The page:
How to defend against longline phishing attacks
A report from ProofPoint released at the RSA conference discussed what is supposedly a new phishing technique dubbed “longline” phishing. The report touts “longlining” as the newest way criminals are sending phishing emails in efforts to bypass technical controls. Mass customization of emails allows criminals to fly under the radar of most email filters and successfully deliver spear-phishing emails to a larger number of email users at a single organization. This tactic combines the best of both worlds from the criminal’s standpoint, but it doesn’t really change the game in terms of defending against phishing attacks, as your users still provide the most effective line of defense against the phishing threat.
Whether “longline” phishing is actually a new type of attack or not, Security Officers should focus on the fact that adversaries will continue to modify their attack strategies to circumvent or evade technical controls in an attempt to directly exploit humans. This is why it’s increasingly critical for organizations to invest in proven and effective behavioral change programs that educate users about the attacks that target them.
If you have trained your entire user base on the variety of techniques used in spear phishing emails, they will be able to recognize and respond to attacks, even highly personalized and targeted ones. Basically, a well-trained user base that knows how to properly react to phishing emails will keep your enterprise prepared as cyber criminals, nation states, and hacktivists continue to refine their tactics to get past technologies designed to stop them. Regardless of what kind of tactics they use, the core goal of a phishing email is to trick the human – getting past technology is just a roadblock. This fits in with the points Aaron made about “sophisticated” attacks in our last post. A savvier user base makes “longlining” not quite as scary as it’s made out to be.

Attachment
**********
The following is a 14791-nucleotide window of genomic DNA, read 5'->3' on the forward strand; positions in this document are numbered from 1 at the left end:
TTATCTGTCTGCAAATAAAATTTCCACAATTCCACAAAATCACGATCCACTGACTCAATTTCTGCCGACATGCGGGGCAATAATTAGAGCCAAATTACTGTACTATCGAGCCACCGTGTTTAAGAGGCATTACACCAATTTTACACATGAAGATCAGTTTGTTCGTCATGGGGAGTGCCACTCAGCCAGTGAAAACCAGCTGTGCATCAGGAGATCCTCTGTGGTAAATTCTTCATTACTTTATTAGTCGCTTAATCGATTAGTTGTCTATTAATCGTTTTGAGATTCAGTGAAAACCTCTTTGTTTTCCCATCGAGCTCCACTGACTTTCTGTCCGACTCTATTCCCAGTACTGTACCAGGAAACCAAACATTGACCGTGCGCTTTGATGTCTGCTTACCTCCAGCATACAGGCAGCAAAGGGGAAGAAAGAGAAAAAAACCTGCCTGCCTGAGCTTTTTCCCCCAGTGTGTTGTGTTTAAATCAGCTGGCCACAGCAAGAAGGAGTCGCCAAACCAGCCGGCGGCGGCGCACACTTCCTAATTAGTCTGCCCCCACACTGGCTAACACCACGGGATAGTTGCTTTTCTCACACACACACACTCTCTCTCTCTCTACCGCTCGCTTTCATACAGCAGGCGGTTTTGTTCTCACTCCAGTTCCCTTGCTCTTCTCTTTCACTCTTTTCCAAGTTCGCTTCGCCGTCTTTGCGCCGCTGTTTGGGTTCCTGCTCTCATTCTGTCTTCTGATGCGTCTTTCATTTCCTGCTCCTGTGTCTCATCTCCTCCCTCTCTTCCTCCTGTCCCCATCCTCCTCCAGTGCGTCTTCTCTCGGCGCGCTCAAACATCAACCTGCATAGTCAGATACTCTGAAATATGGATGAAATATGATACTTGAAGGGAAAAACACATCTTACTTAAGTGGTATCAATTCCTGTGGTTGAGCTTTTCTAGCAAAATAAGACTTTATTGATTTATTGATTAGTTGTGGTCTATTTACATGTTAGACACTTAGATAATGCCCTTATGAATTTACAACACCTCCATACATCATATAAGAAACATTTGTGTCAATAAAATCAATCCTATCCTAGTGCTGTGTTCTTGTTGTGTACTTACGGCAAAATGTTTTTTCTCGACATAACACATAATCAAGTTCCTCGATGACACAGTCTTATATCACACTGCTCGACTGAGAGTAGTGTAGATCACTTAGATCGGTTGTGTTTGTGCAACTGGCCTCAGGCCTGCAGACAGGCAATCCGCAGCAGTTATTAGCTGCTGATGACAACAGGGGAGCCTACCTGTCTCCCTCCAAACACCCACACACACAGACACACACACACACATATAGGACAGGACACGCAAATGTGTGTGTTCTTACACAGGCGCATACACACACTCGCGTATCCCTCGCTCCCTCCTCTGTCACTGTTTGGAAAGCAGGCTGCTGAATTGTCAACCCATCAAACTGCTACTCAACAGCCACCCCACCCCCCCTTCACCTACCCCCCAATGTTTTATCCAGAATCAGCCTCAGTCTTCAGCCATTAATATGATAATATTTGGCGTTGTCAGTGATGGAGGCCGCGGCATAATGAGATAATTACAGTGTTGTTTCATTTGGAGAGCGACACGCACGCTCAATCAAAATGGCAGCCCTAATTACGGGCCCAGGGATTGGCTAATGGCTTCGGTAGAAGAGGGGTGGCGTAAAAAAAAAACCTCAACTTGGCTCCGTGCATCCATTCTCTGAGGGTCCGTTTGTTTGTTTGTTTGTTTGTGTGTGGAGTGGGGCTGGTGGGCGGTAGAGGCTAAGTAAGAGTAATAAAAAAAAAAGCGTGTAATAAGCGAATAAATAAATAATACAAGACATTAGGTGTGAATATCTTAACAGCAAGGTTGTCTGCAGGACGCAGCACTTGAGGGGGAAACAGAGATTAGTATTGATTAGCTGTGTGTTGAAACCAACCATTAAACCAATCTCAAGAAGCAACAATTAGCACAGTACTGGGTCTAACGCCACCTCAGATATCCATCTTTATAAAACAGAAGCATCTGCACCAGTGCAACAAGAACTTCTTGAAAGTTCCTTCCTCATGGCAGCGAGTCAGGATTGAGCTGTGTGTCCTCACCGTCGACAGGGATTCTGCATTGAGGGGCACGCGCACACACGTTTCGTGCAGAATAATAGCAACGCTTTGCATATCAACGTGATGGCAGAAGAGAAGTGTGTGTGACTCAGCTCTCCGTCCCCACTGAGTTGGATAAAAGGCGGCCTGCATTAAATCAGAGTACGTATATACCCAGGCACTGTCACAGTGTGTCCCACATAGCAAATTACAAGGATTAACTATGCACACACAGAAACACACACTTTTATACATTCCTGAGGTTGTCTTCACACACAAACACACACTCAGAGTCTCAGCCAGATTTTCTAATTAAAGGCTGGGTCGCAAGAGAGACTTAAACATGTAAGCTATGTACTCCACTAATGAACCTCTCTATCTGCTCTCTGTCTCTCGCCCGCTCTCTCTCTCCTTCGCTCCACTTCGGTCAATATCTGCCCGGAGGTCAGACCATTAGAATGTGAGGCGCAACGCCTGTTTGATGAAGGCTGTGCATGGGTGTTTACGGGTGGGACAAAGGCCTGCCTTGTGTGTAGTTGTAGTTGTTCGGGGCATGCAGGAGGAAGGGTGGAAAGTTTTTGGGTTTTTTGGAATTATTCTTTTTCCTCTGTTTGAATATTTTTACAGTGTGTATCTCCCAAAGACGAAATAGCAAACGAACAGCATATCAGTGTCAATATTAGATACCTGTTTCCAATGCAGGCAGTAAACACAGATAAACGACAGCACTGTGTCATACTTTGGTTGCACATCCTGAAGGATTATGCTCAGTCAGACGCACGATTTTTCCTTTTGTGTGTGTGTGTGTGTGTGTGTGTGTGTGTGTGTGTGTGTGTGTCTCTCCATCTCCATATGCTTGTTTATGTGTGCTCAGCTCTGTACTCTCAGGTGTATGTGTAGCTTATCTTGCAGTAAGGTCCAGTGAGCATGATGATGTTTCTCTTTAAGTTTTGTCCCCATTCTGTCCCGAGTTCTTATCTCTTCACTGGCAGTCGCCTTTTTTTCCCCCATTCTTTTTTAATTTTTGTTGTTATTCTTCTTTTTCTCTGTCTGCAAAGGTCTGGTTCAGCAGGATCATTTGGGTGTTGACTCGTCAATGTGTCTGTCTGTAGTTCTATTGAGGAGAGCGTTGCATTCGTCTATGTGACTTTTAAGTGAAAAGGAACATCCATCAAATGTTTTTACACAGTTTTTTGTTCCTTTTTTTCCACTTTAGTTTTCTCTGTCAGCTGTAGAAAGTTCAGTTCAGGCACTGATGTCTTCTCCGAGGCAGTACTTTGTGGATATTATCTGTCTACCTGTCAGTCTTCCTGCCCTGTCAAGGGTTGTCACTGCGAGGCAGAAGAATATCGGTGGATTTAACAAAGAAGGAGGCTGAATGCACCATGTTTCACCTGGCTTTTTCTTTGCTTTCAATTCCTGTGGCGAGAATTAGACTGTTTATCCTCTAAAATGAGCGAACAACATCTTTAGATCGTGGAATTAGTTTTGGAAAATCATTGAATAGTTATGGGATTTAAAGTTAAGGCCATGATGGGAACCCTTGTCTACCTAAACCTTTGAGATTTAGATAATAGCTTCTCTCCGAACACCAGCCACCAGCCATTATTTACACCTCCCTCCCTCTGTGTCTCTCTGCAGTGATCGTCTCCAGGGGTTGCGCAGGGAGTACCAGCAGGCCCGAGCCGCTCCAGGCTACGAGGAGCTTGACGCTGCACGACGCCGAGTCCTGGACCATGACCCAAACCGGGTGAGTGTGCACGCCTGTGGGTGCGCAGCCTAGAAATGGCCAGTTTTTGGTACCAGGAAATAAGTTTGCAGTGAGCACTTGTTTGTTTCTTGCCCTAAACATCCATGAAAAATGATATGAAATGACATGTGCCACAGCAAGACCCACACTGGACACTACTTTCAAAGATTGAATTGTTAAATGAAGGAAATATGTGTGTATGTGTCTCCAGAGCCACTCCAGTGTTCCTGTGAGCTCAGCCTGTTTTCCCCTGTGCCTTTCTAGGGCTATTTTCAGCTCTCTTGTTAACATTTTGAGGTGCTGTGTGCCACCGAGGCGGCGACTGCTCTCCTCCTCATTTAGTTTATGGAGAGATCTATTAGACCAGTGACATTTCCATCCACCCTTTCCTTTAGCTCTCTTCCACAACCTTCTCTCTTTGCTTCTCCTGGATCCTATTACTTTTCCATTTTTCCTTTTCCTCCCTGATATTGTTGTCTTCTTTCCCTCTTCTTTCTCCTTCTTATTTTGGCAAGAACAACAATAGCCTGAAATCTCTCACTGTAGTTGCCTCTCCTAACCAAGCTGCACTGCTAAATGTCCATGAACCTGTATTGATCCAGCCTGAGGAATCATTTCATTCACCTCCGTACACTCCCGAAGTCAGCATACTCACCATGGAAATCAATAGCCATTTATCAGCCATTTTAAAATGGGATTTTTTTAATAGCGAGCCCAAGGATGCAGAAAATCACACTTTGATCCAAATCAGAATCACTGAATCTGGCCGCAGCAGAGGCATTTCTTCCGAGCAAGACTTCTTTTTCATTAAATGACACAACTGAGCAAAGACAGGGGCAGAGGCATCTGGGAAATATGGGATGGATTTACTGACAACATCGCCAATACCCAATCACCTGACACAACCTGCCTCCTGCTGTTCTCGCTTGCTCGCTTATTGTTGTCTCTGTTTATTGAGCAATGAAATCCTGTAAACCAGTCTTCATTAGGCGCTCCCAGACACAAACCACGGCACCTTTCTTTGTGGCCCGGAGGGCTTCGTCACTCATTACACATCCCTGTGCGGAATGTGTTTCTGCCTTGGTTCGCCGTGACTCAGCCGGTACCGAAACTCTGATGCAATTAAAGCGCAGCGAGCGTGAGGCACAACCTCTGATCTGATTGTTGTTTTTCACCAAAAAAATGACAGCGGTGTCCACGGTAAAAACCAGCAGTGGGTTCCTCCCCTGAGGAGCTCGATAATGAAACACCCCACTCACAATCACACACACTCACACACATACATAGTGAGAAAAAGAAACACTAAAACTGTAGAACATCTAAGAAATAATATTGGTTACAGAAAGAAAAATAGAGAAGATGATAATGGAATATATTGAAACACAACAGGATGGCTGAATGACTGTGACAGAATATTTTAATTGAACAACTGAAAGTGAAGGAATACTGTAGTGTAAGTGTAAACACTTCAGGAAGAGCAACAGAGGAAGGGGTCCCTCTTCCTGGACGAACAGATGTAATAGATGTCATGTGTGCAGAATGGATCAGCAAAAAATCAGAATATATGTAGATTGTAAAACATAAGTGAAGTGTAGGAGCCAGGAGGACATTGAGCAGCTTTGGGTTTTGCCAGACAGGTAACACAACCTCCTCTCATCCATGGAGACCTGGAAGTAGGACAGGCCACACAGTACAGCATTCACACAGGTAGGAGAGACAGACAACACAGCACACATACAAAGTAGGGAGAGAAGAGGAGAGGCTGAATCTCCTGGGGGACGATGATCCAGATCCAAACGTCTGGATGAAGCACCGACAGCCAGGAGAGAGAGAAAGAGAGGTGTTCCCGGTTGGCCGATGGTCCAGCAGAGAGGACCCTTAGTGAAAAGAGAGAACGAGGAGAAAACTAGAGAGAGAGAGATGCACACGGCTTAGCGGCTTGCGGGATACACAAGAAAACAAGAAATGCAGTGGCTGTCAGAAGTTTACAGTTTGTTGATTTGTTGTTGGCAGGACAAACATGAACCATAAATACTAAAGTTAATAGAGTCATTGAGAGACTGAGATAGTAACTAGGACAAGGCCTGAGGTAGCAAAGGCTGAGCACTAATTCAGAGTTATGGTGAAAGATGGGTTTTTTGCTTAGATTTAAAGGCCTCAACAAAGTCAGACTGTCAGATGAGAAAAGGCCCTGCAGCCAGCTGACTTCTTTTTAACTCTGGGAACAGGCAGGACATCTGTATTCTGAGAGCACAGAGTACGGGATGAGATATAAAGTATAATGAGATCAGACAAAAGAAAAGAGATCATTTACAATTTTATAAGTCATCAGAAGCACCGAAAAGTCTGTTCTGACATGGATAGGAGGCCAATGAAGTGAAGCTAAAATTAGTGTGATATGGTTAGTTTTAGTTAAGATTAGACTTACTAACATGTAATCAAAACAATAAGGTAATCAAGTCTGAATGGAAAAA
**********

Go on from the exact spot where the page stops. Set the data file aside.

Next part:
In addition to dramatically decreasing the attack surface, increasing employee awareness increases user-reported incidents, which provides incident responders with near real-time information about attacks. This additional source of information can have a significant impact on mitigation and containment strategies and allows responders to focus on proactive measures.
A thriving user reporting program could be especially useful when an enterprise is hit by longlining attack. According to ProofPoint, “longlining” means that in a matter of hours, adversaries “can cost-effectively send 10,000 or even 100,000 individual spear phishing messages, all capable of bypassing traditional security.” If security administrators are aware of phishing attacks, they can react faster and limit the damage of an attack.
This doesn’t dismiss the need for technology solutions (as we’ve discussed before), but highlights the never ending cat and mouse game that has become email security. In the end an aware workforce is still the best way to fill technology gaps exploited by “new” phishing techniques like “longlining” and will continue to be a CSOs most pervasive and effective weapon again advanced threats.